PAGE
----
But what if the manufacturers don't bring the labor back?  Then Treasury has hundreds of billions of dollars in surplus funds to cover the welfare costs of everyone on the left side of the curve.

Either way the outcome is the same -- we have a stable, thriving society.

No, your iPhone will not cost an extra $200 nor will your GM truck. If either company could charge another $200 or $6,000 for their products and still sell them here in the United States they would do it right now.  What prevents them from doing it is that they've determined that demand is insufficient to support that price.  That does not change if there is a tariff imposed.

So what will happen is that Apple's margin on said iPhone will go from 40% to 25% and their stock price will reflect that.  Likewise GM's margin on that truck (remember, they make more on trucks than any other vehicle) will come in and so will their stock price.

Neither company will admit this because if they do there is a very real risk that those 150 million on the left side of the curve will decide to eat the executives of said firms and the politicians that screwed them out of a job on purpose so the top 2% of the nation can make money through a rapidly advancing stock price!  See above for the survival odds of that ~6 million should the other 150 million take that decision.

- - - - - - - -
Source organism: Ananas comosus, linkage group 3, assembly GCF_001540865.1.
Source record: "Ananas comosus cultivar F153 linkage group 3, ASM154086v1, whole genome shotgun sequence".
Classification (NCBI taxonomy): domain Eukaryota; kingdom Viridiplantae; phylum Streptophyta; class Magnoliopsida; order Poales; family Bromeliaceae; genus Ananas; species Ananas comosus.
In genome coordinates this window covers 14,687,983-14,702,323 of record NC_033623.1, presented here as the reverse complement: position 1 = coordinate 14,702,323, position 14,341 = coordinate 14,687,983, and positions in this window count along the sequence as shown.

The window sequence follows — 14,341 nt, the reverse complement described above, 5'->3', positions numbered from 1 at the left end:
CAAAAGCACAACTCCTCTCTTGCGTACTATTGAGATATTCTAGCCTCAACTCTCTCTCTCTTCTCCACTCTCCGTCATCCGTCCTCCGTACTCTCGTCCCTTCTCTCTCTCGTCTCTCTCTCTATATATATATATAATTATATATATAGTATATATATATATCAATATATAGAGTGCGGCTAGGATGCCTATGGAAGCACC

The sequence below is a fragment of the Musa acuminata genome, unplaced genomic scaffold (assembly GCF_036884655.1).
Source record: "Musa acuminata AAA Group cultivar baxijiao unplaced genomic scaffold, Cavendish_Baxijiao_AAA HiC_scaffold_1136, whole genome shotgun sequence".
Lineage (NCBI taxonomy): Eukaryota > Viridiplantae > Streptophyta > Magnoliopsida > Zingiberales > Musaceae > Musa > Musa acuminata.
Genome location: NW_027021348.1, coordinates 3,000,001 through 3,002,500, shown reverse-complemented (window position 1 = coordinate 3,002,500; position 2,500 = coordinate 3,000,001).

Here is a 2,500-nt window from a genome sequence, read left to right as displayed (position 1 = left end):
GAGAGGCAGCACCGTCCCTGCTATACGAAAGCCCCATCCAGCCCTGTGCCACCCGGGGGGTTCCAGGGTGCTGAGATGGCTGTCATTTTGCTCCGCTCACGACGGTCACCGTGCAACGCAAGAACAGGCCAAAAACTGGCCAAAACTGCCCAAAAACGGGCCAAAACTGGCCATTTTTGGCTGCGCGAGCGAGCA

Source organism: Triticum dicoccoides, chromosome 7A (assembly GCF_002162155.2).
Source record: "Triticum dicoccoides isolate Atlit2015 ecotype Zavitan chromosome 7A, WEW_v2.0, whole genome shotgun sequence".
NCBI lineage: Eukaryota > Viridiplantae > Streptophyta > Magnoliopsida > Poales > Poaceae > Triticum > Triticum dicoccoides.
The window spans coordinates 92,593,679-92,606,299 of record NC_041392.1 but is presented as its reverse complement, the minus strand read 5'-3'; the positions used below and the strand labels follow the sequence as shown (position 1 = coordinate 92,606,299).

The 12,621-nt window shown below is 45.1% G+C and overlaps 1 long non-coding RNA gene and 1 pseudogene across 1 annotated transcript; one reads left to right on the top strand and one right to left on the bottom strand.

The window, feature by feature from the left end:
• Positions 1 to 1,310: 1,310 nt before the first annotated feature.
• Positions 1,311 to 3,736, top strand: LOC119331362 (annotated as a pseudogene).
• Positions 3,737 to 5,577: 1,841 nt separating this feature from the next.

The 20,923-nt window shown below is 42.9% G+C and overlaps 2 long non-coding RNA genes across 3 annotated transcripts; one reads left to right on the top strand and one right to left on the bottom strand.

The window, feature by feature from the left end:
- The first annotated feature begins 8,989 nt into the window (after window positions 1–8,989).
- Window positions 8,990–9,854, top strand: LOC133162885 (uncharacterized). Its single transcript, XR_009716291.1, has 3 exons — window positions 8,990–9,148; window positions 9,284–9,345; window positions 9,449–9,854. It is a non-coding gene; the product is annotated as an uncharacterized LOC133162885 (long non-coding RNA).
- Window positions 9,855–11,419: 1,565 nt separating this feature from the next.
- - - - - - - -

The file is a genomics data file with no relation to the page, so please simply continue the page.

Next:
That is why they lie repeatedly on this subject and in fact will never admit the truth.

Now the usual argument is that these other nations will "retaliate."  Let 'em.  If you think about it what's there to retaliate upon?  GM is a global company.  So is Apple.  Apple will build iPhones for the US inside the US.  They'll build the ones to sell in China in China.  GM will build trucks for Mexico in Mexico (if anyone can pay for them there.)  And so on.

That outcome isn't bad, it's good!  It's always more efficient to build something closer to the point of consumption.  Shipping is not free, never mind all the screaming about carbon emissions which are inevitably tied to moving crap around the world!